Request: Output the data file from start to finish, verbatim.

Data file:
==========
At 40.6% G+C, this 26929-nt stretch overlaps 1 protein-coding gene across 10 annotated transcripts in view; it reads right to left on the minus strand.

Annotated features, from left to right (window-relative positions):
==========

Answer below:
At 40.6% G+C, this 26929-nt stretch overlaps 1 protein-coding gene across 10 annotated transcripts in view; it reads right to left on the minus strand.

Annotated features, from left to right (window-relative positions):